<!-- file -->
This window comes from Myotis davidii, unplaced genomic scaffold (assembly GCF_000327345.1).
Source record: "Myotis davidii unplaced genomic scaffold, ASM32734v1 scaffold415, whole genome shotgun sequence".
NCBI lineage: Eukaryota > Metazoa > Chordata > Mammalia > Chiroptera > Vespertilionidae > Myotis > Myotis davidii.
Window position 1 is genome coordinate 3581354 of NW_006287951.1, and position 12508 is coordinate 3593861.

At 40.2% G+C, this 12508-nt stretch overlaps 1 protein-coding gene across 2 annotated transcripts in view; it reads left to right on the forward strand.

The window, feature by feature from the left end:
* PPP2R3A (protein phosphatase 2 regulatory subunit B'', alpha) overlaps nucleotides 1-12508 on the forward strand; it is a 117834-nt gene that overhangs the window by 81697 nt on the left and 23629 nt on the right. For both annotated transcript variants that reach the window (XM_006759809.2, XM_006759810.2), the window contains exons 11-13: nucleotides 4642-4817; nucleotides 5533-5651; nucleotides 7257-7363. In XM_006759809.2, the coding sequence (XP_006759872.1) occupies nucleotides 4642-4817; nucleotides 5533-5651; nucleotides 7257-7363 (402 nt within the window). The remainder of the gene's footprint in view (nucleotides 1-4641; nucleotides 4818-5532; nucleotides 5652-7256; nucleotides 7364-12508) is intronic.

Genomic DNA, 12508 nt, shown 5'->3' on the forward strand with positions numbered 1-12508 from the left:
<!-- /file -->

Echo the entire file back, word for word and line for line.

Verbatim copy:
This window comes from Myotis davidii, unplaced genomic scaffold (assembly GCF_000327345.1).
Source record: "Myotis davidii unplaced genomic scaffold, ASM32734v1 scaffold415, whole genome shotgun sequence".
NCBI lineage: Eukaryota > Metazoa > Chordata > Mammalia > Chiroptera > Vespertilionidae > Myotis > Myotis davidii.
Window position 1 is genome coordinate 3581354 of NW_006287951.1, and position 12508 is coordinate 3593861.

At 40.2% G+C, this 12508-nt stretch overlaps 1 protein-coding gene across 2 annotated transcripts in view; it reads left to right on the forward strand.

The window, feature by feature from the left end:
* PPP2R3A (protein phosphatase 2 regulatory subunit B'', alpha) overlaps nucleotides 1-12508 on the forward strand; it is a 117834-nt gene that overhangs the window by 81697 nt on the left and 23629 nt on the right. For both annotated transcript variants that reach the window (XM_006759809.2, XM_006759810.2), the window contains exons 11-13: nucleotides 4642-4817; nucleotides 5533-5651; nucleotides 7257-7363. In XM_006759809.2, the coding sequence (XP_006759872.1) occupies nucleotides 4642-4817; nucleotides 5533-5651; nucleotides 7257-7363 (402 nt within the window). The remainder of the gene's footprint in view (nucleotides 1-4641; nucleotides 4818-5532; nucleotides 5652-7256; nucleotides 7364-12508) is intronic.

Genomic DNA, 12508 nt, shown 5'->3' on the forward strand with positions numbered 1-12508 from the left: